- The most crucial thing is to take something that works for you. It could be a bit different from what works for other people.
Look for the ingredients
There are a ton of cold and flu products that people buy thinking there is only one ingredient. However, it can also be a combination product. You can prefer taking the least amount of medication and the lowest dose. If you have a sore throat and a runny nose, you do not need to take a medication that controls a cough.
Don’t take more medication than necessary
People often take combination-ingredient flu and cold medications like Tylenol Cold Daytime or NyQuil. You’ve probably seen commercials for these types of products, so it is easy to recognize them as OTC.
However, these combination treatments often have more ingredients than you need to treat your symptoms the best. You can put yourself at greater risk for overdosing, drug interactions, and side effects. Overdosing is especially risky with products containing acetaminophen. The reason is that going even just a bit over the safe daily limit can damage your liver or even cause death.
Purge your medicine cabinet
You can check the expiration dates on any OTC medicine at your home. If you bought it last year, chances are that it needs to go. You need to dispose of it off and get a new one.
Medications for cold and flu
Many OTC cold/flu products out there contain a combination of these medications, but you can purchase the ingredients as individual products as well. Some ingredients may interact with other medications you might be taking. It can also cause undesirable side effects, or may not be recommended due to specific health or medical conditions. To avoid potential problems with multi-ingredient products, select individual medications based on the symptoms you are experiencing. Do not forget to check with your health care provider or pharmacist to ensure the OTC flu/cold medication you choose will not negatively impact any medical conditions you may have.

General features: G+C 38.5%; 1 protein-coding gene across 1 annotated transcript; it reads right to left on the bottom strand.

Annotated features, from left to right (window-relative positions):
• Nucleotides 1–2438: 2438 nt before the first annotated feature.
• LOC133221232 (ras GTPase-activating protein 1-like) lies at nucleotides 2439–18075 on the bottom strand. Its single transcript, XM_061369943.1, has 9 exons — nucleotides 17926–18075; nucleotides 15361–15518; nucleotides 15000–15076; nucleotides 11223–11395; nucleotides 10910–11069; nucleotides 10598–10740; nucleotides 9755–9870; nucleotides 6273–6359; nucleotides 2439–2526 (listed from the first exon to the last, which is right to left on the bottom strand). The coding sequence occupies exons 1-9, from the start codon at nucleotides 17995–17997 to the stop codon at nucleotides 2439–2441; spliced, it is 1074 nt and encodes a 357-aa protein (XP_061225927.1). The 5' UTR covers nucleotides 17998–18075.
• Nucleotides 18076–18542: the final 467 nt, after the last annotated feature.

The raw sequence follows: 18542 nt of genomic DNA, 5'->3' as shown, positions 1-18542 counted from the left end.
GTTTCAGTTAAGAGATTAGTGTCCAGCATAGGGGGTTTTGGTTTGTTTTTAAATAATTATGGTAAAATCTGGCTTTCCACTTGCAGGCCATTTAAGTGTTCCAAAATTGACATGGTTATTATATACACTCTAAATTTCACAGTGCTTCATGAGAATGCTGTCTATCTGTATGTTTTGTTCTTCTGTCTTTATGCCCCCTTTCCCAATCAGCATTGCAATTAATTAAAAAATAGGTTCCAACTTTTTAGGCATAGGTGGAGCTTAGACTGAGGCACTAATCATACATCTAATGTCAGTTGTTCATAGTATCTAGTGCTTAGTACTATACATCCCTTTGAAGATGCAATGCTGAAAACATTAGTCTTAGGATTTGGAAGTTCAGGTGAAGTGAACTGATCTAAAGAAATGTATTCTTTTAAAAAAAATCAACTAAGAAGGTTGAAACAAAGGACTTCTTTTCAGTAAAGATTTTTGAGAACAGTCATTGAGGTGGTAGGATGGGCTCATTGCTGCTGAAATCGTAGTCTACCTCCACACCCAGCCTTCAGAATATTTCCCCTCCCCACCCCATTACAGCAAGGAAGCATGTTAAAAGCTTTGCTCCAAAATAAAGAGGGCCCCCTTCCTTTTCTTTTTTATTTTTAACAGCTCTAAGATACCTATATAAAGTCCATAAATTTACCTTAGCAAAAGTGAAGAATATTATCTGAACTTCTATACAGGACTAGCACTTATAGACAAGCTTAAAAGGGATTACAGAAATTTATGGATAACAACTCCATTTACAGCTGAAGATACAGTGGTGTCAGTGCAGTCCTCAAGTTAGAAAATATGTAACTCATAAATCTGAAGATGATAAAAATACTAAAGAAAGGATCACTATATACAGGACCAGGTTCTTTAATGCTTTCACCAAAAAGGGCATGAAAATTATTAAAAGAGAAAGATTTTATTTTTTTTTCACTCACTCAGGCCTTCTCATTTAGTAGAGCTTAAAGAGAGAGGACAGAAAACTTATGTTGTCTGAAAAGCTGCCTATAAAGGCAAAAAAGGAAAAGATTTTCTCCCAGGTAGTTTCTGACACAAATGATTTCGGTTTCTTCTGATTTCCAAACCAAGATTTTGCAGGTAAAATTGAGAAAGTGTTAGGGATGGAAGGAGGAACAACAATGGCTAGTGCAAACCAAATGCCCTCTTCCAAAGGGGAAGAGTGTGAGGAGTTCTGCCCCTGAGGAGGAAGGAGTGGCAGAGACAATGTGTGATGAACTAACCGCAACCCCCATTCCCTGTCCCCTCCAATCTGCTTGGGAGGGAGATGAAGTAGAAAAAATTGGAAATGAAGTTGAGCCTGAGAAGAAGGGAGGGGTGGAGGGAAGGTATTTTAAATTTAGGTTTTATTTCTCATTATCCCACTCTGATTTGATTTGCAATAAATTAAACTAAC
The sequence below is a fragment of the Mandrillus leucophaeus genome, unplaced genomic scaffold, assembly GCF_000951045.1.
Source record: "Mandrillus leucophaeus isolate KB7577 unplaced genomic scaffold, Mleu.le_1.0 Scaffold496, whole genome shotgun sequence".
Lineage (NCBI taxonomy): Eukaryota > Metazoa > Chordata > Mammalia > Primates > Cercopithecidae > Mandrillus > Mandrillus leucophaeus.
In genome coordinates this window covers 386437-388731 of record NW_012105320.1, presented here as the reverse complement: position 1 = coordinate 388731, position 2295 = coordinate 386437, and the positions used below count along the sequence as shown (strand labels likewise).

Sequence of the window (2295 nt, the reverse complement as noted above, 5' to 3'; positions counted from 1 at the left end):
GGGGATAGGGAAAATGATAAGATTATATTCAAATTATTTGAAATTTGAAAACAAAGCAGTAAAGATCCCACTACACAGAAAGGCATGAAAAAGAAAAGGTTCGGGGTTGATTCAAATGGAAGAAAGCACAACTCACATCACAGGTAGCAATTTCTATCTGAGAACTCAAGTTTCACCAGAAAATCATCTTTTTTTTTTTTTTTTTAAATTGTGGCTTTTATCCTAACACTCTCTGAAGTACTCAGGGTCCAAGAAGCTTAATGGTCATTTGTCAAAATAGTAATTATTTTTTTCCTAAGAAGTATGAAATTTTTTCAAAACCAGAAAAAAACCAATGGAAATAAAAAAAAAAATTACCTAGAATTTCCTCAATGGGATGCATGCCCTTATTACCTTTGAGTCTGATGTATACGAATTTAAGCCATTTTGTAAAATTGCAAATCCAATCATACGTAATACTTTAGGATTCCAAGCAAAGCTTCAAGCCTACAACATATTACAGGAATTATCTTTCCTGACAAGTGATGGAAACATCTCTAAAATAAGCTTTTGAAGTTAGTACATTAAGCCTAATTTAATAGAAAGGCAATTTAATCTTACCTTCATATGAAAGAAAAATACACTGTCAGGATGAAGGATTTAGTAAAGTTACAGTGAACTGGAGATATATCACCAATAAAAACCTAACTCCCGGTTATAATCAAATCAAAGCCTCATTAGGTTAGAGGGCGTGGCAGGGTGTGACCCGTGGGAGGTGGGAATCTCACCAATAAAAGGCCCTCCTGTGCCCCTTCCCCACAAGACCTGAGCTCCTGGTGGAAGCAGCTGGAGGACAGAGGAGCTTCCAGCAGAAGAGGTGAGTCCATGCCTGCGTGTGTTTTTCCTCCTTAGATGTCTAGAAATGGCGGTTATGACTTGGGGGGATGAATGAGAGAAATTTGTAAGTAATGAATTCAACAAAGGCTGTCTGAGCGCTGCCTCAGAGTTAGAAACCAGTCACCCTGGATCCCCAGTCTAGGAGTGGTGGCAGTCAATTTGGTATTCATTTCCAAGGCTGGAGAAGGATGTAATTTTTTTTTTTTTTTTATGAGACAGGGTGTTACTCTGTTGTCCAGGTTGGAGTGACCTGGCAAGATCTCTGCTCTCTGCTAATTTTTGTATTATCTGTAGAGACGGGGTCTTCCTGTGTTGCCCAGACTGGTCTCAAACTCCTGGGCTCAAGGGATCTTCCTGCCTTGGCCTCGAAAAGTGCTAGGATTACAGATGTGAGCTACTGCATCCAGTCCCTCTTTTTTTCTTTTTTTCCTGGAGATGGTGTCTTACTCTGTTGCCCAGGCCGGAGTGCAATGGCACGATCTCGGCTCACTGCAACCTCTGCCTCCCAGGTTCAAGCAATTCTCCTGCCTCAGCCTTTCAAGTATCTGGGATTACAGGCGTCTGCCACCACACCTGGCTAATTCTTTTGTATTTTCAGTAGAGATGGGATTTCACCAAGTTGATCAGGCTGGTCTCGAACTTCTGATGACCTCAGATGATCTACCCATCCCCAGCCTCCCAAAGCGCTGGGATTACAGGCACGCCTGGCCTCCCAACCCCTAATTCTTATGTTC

Here are the types of medicines that can help to treat flu and common cold symptoms:
- Pain relievers ease headaches, body aches, and lower fever. Some examples include ibuprofen (Advil), acetaminophen (Tylenol), and naproxen (Aleve).
- Nasal decongestants help clear a stuffy nose. The nasal decongestant phenylephrine is in Sudafed 12-hour and Sudafed PE.
- Expectorants thin mucus so that you can cough it up. The only type of OTC expectorant is guaifenesin, found in Robitussin Chest Congestion and Mucinex.
- Cough suppressants help to ease a cough. Dextromethorphan is a cough suppressant in Vicks 44 Cough and cold, and Robitussin Cough.
- Antihistamines stop a runny nose and reduce sneezing. Some include chlorpheniramine (Chlor-Trimeton), loratadine (Claritin), and diphenhydramine (Benadryl).
When you try your best to treat flu or cold symptoms, the medication options can feel overwhelming. Remember, the things you worked on in the past and choose the ingredients you need. Avoid the interactions with other drugs that lead you to the best choice. You must connect with a health care provider to evaluate your symptoms. You can also get discounts on prescriptions through free Rx discount cards.